Wednesday, September 23, 2020

"What did you read in the pandemic, Daddy?"

I haven't learnt a foreign language during the pandemic but I have finally read  "A Dance To The Music Of Time" by Anthony Powell. As Tony Hancock said, there ought to be a badge.

I started the first volume, "A Question Of Upbringing" back in March. Last night I finally laid down the 12th, "Hearing Secret Harmonies".

I was helped in reading this by Andy Miller of the excellent books podcast "Backlisted". I read a fair bit but people like Andy read an an awful lot more. He told me that one of the things he sometimes does is supplement his reading with an audiobook of the same title. This made me get hold of the excellent Simon Vance version of Powell's book which you can get on Audible. Once I read one of the books I would then listen to Vance's reading of it and I found this sealed it in my memory and then made the reading of the later volumes easier.

I can't pretend it was all easy. Powell writes in the way that Sir Humphrey speaks when he's trying to avoid giving a direct answer. However after about three volumes I did get into its stately rhythm and was starting to look forward to the next appearance of favourite characters like Uncle Giles, General Conyers, Charles Stringham, Mrs Erdleigh and Pamela Flitton.

I enjoyed it most when it had a strong sense of place, which is why I found the three books dealing with his experiences in the war so compelling. 

The temptation now is to go back to the beginning and start again, taking in details of the introduction of characters now that I know what happened to them.

Furthermore I'm writing this the day after the government announced a further six months of restrictions. 

I may have to find another, full immersion reading project.


  1. You might like Strangers and Brothers by CPSnow - only 11 books!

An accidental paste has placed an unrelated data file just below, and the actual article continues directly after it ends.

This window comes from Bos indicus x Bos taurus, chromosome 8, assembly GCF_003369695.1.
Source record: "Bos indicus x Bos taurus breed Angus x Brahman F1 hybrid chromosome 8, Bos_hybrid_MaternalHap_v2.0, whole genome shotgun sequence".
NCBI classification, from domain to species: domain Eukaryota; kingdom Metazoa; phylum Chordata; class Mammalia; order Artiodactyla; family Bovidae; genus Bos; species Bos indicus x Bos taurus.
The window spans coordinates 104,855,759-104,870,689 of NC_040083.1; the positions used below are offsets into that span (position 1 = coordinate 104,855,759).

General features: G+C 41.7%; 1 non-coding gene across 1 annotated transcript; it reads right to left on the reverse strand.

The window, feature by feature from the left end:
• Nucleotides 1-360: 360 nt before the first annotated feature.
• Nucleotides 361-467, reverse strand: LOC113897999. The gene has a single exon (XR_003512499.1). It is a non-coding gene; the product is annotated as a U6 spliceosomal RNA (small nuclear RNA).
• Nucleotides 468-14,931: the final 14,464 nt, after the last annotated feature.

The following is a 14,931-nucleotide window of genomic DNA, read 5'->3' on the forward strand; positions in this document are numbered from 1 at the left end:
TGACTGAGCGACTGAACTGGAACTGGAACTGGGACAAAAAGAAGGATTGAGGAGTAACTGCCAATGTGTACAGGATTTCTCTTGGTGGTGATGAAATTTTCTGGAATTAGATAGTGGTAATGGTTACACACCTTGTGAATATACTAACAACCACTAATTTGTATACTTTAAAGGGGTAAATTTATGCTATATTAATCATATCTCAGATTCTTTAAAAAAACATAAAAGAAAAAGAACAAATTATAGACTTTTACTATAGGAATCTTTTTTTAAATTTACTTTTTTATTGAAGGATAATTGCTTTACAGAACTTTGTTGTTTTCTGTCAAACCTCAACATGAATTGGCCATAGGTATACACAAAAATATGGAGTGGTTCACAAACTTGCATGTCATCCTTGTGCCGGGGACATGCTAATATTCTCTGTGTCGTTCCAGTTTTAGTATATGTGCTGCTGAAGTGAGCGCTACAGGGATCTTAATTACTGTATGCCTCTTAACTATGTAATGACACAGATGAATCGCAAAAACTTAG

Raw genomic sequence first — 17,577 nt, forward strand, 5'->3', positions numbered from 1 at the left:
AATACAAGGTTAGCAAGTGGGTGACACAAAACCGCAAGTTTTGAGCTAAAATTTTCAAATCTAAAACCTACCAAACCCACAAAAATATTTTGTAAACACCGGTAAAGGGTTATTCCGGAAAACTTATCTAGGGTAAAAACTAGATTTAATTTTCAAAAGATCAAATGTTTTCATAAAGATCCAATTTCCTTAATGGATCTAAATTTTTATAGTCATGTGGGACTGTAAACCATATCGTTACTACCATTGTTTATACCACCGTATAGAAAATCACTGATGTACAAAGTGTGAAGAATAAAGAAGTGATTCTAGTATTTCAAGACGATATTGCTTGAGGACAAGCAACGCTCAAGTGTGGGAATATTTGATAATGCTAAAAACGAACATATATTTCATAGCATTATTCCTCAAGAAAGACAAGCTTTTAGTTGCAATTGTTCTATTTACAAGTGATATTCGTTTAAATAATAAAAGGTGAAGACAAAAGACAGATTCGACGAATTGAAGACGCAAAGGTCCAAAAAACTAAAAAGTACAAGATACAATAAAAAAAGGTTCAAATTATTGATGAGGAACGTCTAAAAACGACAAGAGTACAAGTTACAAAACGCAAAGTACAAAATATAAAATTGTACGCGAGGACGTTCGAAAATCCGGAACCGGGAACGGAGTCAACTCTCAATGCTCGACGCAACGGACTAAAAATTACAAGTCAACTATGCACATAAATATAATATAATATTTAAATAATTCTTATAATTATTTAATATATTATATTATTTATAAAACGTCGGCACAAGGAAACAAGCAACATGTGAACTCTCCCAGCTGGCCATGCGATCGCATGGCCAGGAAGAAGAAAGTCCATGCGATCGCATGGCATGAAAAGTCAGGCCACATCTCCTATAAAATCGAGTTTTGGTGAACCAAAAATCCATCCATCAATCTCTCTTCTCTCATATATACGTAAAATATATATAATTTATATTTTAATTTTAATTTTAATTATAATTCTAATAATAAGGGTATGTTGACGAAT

2. Try Simon Raven's Alms for Oblivion series, it covers similar territory and is less "stately".

  3. I enjoyed the six Jan Ove Knaussgard books, but there are many who didn't make it through the first one.

  4. The Folio Society edition is really good, especially as plates drawn from the Powells’ scrapbooks are featured. The inspirations for estates like Stourwater, caricatures of characters, and many paintings noted prominently in the work are featured.

  5. I read these a few years' ago and found some of them very enjoyable, but some of them incredible tedious. However, I agree that you start to look forward to seeing some of the characters again. The TV series is still on ALL4 catch-up and I found this very interesting to watch after I had read the books.

    My lockdown reading, by the way, is Haruki Murakami. He has a particular style (or at least the translations has a particular style) which, I imaganine, is not to everyone's taste, but I've almost finished his novels and short stories over 2020.

  6. I expect you read it years ago, but if not, the Patrick O’Brian
    Aubrey and Maturin saga. Personally I think it’s good to start with the second book, Post Captain, and return later to Master and Commander.

  7. A strong second for the O'Brian series, if not for the reading order. Compulsive reading. I read the whole lot (20 complete books) buying them as I went along. My dad then read the lot, and handed them on to my father-in-law, who also devoured them. Then #1 son got hold of them, and still has them, I think... I'll have to re-read them as e-books, I suppose.

  8. It's not quite the same sort of thing, but Mick Herron's series of Slough House books is genius piled on genius.

  9. The Aubrey/Maturin novels. I've read them four or five times, and I'm now "immersed" in Patrick Tull's magisterial and wildly entertaining audiobook readings.

    I tried re-reading Anthony Pole's box set recently but got irritated at myself for enjoying it the first time around.